Gov. McMaster signs ‘Heartbeat Bill’ into law in S.C.

The new legislation will ban abortion once a fetal heartbeat is detected.

Editor’s Note: This story has been updated.

COLUMBIA—It’s official: The Heartbeat Bill, which bans abortions once a fetal heartbeat is detected, was signed into law on Feb. 18 by Gov. Henry McMaster.

The pro-life legislation, which advocates have been working on for more than a year, passed the S.C. General Assembly on Ash Wednesday, Feb. 17, by a vote of 79-35, and was immediately forwarded to the governor’s desk.

The S.C. Fetal Heartbeat and Protection from Abortion Act was nicknamed the “Heartbeat Bill” because the legislation bans abortion if a fetal heartbeat is found, which usually occurs around six to eight weeks into a pregnancy. The legislation contains exceptions for rape, incest, fetal anomaly, or to save the life of the mother.

The signing ceremony was held in the Statehouse lobby and was attended by a huge crowd of supporters, who cheered the occasion with loud applause and rousing speeches.

“This is a historic day for the pro-life movement in South Carolina,” said Michael Acquilano, director of the South Carolina Catholic Conference. “Every human life is sacred from the moment of conception until natural death. This new law will save the lives of our most vulnerable from the moment their heartbeat is detected.

The Diocese of Charleston and the South Carolina Catholic Conference have supported the bill from the beginning.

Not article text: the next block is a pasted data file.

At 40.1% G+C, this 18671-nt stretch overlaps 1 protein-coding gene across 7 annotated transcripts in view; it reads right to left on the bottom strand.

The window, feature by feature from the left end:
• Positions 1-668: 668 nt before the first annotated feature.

Holly Gatling, executive director of South Carolina Citizens for Life, also cheered the measure. She said they have helped pass 15 pro-life bills since 1990, adding that the Heartbeat Bill “is the most pro-life bill that has been passed in our years of working with legislators.”

Barring an injunction, once the bill goes into effect it will effectively ban most abortions in South Carolina. According to 2017 statistics compiled by the Department of Health and Environmental Control, two-thirds of abortions in the state were performed after six weeks.

However, lawsuits have already been filed by Planned Parenthood South Atlantic and the Greenville Women’s Clinic, which filed a federal lawsuit seeking to block the bill from going into effect, according to a statement from the Planned Parenthood organization.

It is a familiar pattern. Similar laws have passed in other states, including Georgia, Kentucky, Ohio and Mississippi. So far however, all of those bills have been blocked by the courts.

“We anticipate litigation on this issue,” Acquilano said, “however, the battle to preserve life must include the courts in our system of government. We welcome litigation to continue to build a culture of life.”